In 1989, the U.S. Environmental Protection Agency (EPA) listed Travis AFB on the NationalPriorities List (NPL).(1) Most hazardous waste on Travis AFB is generated by aircraft maintenanceoperations, fuel supplies storage areas, or installation industrial operations (1). For remedialactivity purposes, Travis AFB has delineated four Operable Units (OUs). The sources ofcontamination in these OUs are landfills, disposal areas or spill sites, fire fighting training areas,tank storage areas, groundwater contamination areas and potentially contaminated surface waterbodies (See Figure 2). Appendix B briefly describes the four OUs, and the contaminant sourcesites within each. Included in Appendix B is a brief explanation of the process used todetermine whether an individual site required further evaluation for possible public healthimpacts.

The primary environmental contaminants at Travis AFB are solvents, (including trichlorethylene(TCE)), fuels, metals, and small amounts of low level radioactive wastes.

Contaminated environmental media on-site include soil, surface water and associated sediment,and groundwater. Although public access to the facility is not prohibited, the facility is fencedand not readily accessible around much of its perimeter. On-site OUs are fenced, paved-over orotherwise not easily accessible to the public. Potential for exposure off-site would includegroundwater, surface water and sediment and fish in the surface water bodies. Groundwatercontaminant plumes off-site are not found in areas where water wells are currently in use or havebeen used in the past. Surface water bodies off-site are accessible.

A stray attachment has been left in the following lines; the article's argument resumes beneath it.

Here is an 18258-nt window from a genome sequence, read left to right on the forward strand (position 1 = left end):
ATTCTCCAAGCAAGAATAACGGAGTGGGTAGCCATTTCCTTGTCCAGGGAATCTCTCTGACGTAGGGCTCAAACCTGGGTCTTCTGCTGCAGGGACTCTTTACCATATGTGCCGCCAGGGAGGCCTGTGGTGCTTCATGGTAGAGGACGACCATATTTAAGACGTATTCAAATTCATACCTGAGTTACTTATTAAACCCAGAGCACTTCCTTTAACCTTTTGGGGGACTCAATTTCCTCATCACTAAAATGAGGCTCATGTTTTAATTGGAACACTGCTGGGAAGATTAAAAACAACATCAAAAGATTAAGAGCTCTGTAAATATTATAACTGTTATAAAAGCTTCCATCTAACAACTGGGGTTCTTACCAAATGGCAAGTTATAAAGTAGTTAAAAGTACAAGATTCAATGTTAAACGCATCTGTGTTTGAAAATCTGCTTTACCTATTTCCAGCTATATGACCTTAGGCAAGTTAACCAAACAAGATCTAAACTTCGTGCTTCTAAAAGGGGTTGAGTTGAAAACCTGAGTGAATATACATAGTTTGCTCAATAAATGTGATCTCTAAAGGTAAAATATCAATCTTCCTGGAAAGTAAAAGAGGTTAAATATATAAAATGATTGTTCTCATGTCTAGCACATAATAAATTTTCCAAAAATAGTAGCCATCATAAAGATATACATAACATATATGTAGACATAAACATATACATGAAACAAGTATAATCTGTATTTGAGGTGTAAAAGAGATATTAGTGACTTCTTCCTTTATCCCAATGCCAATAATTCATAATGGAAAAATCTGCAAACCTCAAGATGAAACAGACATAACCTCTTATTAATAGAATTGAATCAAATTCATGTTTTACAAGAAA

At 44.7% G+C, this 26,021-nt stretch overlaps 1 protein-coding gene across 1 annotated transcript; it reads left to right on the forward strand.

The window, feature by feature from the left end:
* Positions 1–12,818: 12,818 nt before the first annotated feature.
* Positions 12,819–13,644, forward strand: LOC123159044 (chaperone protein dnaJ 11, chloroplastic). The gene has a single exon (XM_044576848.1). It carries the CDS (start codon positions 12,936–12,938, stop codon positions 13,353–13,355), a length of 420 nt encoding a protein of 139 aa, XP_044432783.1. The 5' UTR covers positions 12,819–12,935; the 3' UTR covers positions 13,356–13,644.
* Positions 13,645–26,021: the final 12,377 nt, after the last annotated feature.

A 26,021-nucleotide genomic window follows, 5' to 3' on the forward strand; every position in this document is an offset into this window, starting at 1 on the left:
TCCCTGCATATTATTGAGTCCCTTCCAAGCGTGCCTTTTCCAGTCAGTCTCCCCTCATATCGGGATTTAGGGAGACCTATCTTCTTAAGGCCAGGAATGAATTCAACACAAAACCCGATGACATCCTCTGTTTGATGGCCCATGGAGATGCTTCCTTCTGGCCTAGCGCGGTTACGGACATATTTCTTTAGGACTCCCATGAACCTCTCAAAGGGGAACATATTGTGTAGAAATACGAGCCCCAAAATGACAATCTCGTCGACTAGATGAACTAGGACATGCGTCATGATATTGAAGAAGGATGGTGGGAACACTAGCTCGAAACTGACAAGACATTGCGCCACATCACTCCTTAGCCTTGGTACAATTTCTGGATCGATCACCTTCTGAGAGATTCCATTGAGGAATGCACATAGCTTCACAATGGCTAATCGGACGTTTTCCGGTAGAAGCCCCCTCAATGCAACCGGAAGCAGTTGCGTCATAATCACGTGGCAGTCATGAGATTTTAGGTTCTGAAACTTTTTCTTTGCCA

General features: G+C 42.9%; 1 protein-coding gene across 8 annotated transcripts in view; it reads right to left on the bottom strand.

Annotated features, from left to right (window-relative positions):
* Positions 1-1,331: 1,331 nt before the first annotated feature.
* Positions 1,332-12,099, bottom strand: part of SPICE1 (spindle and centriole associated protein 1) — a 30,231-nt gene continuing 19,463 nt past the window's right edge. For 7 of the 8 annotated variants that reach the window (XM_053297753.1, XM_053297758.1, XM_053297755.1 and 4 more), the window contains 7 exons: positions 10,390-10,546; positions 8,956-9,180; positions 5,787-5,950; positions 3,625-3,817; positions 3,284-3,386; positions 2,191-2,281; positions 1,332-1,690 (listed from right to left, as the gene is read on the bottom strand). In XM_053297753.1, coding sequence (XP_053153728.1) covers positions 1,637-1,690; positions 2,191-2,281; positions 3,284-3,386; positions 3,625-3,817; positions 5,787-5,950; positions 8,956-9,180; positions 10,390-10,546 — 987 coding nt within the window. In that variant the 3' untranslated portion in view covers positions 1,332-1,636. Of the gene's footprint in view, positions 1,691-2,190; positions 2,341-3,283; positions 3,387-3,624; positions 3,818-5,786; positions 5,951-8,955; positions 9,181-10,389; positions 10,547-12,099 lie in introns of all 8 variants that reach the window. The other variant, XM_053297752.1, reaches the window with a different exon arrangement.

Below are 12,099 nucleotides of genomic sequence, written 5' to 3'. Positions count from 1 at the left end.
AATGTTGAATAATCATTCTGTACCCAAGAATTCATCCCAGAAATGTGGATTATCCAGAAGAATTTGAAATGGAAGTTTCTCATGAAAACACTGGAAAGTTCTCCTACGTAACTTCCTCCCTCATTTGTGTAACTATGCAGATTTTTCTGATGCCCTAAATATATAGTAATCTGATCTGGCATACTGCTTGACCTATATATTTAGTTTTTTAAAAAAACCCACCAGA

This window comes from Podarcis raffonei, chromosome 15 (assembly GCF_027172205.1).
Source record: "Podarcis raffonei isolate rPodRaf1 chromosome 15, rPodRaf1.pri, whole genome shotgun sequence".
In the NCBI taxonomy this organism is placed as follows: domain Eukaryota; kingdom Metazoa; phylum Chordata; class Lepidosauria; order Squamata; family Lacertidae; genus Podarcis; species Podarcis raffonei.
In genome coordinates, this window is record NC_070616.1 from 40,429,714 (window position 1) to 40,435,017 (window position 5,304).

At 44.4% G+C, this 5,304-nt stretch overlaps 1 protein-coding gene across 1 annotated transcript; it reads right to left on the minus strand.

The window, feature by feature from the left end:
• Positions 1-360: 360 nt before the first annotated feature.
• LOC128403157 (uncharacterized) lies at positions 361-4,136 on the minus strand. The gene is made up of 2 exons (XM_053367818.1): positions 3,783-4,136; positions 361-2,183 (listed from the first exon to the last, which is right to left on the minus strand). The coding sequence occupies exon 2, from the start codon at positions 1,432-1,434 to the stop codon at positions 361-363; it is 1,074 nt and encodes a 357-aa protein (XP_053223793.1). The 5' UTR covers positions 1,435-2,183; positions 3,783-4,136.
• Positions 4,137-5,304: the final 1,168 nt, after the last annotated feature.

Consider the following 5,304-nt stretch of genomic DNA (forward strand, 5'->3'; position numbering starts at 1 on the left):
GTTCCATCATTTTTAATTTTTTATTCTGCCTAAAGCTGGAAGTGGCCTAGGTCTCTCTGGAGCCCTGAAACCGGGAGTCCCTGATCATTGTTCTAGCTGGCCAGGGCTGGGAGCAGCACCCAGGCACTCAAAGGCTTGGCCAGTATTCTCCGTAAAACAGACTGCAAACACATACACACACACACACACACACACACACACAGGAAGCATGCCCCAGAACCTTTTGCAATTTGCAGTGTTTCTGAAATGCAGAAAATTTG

ATSDR Involvement

After entering into a Memorandum of Understanding with the Department of Defense (DOD), in1991, ATSDR visited the 96 DOD installations then on the NPL and ranked them according totheir potential public health hazards. ATSDR personnel visited Travis AFB in February, 1991. On the initial visit, ATSDR reviewed the available site-specific information and visuallyinspected the contaminated sites and areas where hazardous substances have been released intothe environment. The focus of the visit was to determine if people could come into contact withsite contaminants at levels that pose a health hazard, and, if needed, to recommend actions tostop or prevent such exposures. Travis AFB received a relatively low priority ranking to initiatea public health assessment in comparison with other DOD installations. The low rankingindicates that no immediate public health hazards were found at Travis AFB. The second visitwas made in September, 1996 to obtain updated environmental information collected duringremedial activities occurring since 1991. ATSDR met with representatives of the Air Force, U.S.EPA and state environmental regulators. ATSDR evaluated the current situations and thepotential for ongoing exposure of the community to contaminants from Travis AFB.